You are truly a nerd’s nerd. I had accounting in college and got an A in it, my wife has an associates degree in business with her main focus on accounting, and we do not do our own taxes. I used to and it would take 2 to 3 days. I do not take courses on the new tax changes every year. Unless someone just casually mentioned it how would I know that they changed the rate of taxation on capital gains and plan to cash some properties out before it takes effect? I look at the books and I can check how much taxes, insurance and repair costs are. I can see how much I am bringing in, etc. What should I go over 20 spreadsheets for? If I need to I can look at specific properties and see what they cost me, but I usually have a close idea since I am he one who bought the supplies or worked with the contractor on getting the place fixed. I do enjoy sitting down on occasion and seeing how much principal got paid down that month. It is not something I do a spreadsheet for but once or twice a year its good to see the progress you make. I do not see the purpose of making spreadsheets and staring at them. Could you maybe explain? Of course this might be a case of I don’t know what I don’t know hehe.

    • Scott Trench

      Jerry – I appreciate the comment. I don’t think that it is necessary by any means to master the skillsets in my article. I think it is just very useful. As someone entering the game with a first rental property here for myself, I can feel much more comfortable about my expenses and expected income by having them listed out separately and by estimating them.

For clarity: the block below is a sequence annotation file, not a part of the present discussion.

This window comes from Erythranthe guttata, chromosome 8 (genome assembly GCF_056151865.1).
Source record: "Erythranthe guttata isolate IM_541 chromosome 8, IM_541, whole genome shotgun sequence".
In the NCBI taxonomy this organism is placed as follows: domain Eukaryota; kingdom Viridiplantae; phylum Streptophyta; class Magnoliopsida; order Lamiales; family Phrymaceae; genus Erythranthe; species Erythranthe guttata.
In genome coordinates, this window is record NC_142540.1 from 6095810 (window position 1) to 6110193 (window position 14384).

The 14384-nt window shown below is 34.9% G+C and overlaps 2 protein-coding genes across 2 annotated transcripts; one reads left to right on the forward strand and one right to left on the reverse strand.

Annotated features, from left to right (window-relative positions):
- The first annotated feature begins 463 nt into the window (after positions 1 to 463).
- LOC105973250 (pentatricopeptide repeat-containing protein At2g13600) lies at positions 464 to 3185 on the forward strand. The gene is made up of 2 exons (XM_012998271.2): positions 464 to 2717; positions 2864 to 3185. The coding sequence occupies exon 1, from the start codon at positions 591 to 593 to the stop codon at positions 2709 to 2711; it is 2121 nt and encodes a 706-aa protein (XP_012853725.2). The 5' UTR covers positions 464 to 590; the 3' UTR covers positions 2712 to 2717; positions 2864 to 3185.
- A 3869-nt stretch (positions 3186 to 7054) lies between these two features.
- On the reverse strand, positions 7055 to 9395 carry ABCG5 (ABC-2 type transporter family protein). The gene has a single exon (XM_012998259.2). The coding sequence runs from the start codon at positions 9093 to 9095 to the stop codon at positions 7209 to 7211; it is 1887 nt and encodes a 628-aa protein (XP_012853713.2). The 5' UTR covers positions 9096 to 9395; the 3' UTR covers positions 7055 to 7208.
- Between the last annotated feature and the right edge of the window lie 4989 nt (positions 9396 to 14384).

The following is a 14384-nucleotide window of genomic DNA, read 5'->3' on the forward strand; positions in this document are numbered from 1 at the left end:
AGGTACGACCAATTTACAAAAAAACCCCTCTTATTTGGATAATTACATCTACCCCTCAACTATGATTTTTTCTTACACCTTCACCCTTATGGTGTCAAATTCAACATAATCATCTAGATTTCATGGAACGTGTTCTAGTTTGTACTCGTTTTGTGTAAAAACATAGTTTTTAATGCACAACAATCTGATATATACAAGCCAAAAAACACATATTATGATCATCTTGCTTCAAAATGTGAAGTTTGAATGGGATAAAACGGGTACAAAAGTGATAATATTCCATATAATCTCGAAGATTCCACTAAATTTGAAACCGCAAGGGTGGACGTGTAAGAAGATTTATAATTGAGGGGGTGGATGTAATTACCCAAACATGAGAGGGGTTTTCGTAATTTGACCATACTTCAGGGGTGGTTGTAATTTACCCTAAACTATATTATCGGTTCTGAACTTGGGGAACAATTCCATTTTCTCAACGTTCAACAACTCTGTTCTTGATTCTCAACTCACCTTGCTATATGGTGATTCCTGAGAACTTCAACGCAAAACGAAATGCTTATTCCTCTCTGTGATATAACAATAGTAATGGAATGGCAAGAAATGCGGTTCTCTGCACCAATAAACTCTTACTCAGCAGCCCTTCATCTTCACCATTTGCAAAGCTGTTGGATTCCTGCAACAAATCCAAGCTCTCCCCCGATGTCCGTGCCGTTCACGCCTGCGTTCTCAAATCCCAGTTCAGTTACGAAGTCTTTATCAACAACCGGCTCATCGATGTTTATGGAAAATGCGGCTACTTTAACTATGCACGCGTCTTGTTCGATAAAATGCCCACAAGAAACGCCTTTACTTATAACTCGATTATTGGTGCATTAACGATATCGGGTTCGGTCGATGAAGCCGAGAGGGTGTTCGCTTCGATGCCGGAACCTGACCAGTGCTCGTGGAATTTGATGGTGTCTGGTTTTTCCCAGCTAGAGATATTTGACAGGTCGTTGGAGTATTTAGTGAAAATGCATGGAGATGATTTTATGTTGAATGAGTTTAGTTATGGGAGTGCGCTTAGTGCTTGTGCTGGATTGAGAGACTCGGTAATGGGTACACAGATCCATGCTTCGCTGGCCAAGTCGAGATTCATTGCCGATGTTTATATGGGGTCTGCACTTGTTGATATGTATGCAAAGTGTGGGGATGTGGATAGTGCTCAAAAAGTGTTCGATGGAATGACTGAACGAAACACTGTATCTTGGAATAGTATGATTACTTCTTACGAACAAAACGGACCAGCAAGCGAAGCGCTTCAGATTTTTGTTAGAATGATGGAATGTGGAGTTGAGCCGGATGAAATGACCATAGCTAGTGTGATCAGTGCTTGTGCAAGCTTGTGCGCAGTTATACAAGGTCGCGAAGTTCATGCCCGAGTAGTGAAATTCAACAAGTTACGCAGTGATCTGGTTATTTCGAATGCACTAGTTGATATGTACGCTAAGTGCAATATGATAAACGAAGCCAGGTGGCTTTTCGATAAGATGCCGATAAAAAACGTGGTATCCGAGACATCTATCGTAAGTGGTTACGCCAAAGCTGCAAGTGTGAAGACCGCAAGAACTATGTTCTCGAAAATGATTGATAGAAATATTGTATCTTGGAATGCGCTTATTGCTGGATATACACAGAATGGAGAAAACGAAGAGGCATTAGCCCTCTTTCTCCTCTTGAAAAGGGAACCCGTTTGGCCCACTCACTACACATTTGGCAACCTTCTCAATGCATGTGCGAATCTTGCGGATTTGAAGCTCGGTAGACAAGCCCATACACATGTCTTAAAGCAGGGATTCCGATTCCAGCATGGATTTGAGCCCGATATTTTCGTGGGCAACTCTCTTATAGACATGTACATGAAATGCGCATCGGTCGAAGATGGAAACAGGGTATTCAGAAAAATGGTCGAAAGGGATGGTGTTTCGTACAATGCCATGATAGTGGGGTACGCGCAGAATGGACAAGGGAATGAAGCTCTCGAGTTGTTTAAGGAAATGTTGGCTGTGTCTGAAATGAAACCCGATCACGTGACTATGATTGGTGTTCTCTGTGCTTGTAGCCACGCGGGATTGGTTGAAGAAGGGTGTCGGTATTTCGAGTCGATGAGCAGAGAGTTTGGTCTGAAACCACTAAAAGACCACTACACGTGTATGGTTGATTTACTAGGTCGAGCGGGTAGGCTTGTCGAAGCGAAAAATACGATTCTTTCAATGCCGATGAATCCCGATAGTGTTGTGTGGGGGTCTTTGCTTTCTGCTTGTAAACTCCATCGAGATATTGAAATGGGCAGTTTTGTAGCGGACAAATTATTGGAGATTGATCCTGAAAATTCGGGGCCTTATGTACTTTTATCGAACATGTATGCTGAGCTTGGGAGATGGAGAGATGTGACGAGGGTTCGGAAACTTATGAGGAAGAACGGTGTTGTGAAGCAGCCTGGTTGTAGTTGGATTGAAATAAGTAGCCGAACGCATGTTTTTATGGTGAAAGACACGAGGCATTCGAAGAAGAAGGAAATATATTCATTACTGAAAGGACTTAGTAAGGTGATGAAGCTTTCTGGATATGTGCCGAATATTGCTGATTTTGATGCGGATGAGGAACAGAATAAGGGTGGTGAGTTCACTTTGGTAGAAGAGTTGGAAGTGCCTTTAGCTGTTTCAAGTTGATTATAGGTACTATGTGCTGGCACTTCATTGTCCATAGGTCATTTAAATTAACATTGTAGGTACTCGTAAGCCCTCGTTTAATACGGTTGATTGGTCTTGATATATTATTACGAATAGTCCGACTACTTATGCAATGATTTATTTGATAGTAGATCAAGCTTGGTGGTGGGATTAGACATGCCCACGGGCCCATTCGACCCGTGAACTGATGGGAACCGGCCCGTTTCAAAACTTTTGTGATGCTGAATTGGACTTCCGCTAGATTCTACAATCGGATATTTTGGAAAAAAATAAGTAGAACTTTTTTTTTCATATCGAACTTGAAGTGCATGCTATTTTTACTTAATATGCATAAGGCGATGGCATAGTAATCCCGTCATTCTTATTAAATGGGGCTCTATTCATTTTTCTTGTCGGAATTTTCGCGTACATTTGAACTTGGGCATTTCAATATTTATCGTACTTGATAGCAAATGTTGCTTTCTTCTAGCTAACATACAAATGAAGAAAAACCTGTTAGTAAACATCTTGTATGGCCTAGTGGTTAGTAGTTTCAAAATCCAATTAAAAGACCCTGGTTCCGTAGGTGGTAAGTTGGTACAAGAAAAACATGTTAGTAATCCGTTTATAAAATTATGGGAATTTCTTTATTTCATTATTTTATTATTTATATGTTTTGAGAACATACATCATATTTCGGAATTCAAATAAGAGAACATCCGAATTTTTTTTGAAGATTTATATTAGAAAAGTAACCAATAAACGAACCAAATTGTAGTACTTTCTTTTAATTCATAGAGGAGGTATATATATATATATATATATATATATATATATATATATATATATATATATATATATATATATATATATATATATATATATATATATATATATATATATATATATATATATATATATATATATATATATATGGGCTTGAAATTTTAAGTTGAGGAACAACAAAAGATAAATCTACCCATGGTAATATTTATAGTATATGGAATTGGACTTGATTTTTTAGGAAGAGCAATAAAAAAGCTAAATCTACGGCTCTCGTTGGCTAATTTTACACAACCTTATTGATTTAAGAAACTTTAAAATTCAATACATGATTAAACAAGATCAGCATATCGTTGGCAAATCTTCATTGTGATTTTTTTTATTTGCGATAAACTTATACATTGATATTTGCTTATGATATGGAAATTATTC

You get basically the same result if you are personally responsible for every expense and are involved in every transaction with the contractor. My thoughts are that for me, that might not scale well. I want to eventually build a business where the entire process is automated over a large number of properties, and to do that effectively will require, in my mind, a substantial amount of financial planning and analysis.

  2. Good article, I can definitely see accounting and excel skills be useful for REI.
    Many of corporate finance skills can be translated to that field. Those who rely more on instinct may have a hard time admitting it but extensive number planning allows far more accurate decisions and faster growth.

  3. aman s.

    Excellent! I currently own about 60+ rentals and do about 10-15 flips year, Understanding of accounting and Excel is a absolute must for every investor. Doing what if scenarios, understanding the difference between improvements and repairs from accounting prospective etc is a great skill. Very well explained!